That's the other thing: People keep pitching "the cloud" as a way to save money. I call "foul" on that, because I've rarely seen it to be true. What hybrid IT does offer, however, is a way to remove some distractions. Don't want to spend months deploying a CRM solution, and then spend hundreds of man-hours a year supporting it? Fine, use Outsource that one distracting bit that your organization needs but doesn't directly want to own. That's hybrid IT. You might not save money either way, but you'll have less headache.

Please don't think for an instant that your company, for whatever reason, won't ever outsource anything to "the cloud." You will, eventually. In fact, a smart decision maker will keep his or her eyes open for the opportunities that make sense.

What do you think? Let Don know by adding your comment to this article, e-mail him here, or follow him on twitter @concentrateddon.

Posted by Don Jones on 04/13/2011 at 9:03 AM

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Reader Comments:

Sat, Oct 20, 2012

"Cloud" is the "synergy" of the modern age.

Fri, Sep 30, 2011 Abhinay

'Cloud' as a term is new thing and as you pointed out we are already using some cloud features as web-based email and in your daily life you can hire a taxi and you don't need to own a car.No need to buy a cow for few gallons of milk everyday :-)

Fri, May 13, 2011 Spork

LOL at Alex Dresko. Nothing is actually new about this is it? I really enjoyed this article and it's nice to see someone actually speak the truth instead of hiding behind buzzwords and acting as if they are backing some "new" thing that doesn't really exist or has actually already existed for a long time with a different name (thanks to Alex for clearing that one up for us!). The only complaint I have with the article is that you referenced a "new" feature of this so called cloud that you contributed to your hosting companies ability to expand dynamically your services based on demand. This should not be accredited to this silly little cloud buzzword, that's an ability of your hosting provider and has nothing to do with any "new" cloud model. Even if the cloud buzzword had never been invented, that's not to say your hosting company would never had come up with the ability do dynamically expand your services on demand. That's a feature of your hosting service, not the "cloud".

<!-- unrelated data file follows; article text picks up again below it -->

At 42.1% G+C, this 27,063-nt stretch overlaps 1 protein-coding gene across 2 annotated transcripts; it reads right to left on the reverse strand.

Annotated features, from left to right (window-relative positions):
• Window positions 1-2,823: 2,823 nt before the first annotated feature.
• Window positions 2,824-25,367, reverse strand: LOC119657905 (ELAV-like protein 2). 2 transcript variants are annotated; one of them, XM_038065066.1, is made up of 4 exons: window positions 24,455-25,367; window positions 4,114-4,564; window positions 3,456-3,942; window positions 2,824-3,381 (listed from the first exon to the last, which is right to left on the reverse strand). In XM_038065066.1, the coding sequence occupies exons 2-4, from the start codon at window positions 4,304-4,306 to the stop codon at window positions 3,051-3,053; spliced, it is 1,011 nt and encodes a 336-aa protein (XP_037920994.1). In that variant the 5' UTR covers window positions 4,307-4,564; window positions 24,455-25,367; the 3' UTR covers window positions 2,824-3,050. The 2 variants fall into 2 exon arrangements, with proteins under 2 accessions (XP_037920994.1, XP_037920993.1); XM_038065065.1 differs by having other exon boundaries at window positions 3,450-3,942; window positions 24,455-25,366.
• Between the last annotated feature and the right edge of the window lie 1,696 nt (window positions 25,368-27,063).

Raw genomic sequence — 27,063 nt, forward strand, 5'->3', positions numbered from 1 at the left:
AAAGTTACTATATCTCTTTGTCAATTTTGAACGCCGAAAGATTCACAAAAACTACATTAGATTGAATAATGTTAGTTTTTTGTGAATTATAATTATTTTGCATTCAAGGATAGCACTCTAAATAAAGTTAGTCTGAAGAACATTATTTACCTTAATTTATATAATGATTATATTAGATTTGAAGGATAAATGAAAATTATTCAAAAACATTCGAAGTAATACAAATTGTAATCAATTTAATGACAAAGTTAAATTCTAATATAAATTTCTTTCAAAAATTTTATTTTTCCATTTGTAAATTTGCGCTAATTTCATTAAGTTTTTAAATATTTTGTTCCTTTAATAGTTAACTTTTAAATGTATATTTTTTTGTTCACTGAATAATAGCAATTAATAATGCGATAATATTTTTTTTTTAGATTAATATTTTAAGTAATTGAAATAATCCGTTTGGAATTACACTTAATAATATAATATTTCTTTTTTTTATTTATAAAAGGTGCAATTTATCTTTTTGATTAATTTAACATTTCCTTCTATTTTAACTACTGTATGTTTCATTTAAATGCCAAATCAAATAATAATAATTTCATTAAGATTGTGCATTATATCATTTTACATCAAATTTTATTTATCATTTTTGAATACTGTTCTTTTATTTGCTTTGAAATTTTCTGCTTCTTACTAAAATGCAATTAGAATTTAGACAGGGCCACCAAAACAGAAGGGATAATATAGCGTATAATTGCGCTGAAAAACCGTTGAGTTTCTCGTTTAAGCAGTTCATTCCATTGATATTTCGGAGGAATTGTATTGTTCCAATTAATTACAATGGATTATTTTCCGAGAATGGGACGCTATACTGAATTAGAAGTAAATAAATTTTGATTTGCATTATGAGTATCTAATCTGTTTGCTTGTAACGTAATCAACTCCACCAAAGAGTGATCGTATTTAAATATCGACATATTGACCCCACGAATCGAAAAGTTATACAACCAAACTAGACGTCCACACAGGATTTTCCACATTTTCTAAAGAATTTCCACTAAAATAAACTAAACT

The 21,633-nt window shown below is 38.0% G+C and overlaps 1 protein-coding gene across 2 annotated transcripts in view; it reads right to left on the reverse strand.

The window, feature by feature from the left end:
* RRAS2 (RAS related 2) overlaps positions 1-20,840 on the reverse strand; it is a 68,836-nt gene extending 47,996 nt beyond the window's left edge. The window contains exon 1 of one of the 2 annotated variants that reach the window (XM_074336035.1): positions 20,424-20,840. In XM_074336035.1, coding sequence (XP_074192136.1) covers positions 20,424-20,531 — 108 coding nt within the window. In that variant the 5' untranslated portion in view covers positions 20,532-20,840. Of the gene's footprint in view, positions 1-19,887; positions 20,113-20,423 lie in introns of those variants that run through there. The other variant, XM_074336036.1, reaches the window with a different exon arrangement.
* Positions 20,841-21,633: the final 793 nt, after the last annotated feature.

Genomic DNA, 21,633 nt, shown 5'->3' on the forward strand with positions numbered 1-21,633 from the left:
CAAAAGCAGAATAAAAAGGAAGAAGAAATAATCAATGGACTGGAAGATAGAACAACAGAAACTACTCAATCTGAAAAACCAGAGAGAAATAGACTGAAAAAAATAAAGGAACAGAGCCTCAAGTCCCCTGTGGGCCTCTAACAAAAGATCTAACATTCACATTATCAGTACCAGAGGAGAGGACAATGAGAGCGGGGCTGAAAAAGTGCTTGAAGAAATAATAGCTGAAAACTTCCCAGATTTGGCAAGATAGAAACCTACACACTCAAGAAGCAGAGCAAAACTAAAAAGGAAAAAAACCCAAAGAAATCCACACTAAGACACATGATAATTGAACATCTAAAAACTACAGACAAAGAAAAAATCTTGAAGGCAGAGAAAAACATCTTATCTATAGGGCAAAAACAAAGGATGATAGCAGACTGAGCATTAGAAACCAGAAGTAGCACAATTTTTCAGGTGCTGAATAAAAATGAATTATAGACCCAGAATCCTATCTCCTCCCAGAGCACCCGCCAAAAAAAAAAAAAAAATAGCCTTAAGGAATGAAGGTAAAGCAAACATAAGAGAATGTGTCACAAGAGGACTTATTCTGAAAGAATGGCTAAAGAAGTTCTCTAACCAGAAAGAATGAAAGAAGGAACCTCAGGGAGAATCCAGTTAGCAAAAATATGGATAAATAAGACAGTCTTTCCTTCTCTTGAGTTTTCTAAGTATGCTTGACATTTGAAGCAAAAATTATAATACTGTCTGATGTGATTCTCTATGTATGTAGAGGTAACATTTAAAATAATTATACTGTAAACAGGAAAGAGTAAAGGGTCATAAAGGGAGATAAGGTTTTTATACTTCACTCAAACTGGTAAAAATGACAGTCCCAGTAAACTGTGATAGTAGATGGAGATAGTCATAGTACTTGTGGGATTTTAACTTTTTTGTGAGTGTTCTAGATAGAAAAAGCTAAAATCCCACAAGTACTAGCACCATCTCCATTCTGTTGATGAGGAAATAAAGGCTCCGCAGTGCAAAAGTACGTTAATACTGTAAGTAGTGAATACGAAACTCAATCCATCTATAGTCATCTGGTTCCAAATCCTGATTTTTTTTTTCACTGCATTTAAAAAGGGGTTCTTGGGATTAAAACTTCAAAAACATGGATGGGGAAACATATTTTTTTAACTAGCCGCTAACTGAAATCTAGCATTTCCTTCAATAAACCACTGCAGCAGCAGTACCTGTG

Tue, Apr 26, 2011 EVVJSK

Couldn't agree more on getting rid of the term "The Cloud" (as well as Software As a Service. Use "The Internet" or Hosting. I also agree that it should be considered a target approach and companies should evaluate what parts they MIGHT want to move there as opposed to assuming that everything should go there. I also agree that there probably won't be cost savings (unless you are paying someone too much to manage that part of your infrastructure already).

Tue, Apr 26, 2011 Alex Dresko

The new word is "Internet". Done.

Mon, Apr 18, 2011 Laughing Man

"yeah... Mr. CFO and CEO... we went to the conference and although our budget is out pacing our competitors we believe 'no' is the right answer to the cloud..."

Mon, Apr 18, 2011 TBone

Do we really need a name? How about calling it what it has always been called and going on as we always have? Software as a service I think is the more descriptive name. Or, IT as a service? I think the name could be whatever you are outsourcing. Email as a service, Office documents as a service. Cloud sounds like you send it to some magical land, it gets computed, then comes back to you in a nice little package.

Thu, Apr 14, 2011 Steven McGinnis Atlanta

Perhaps I skimmed too quickly, but what is the new name you are proposing??? Virtual... On Demand... web hosted?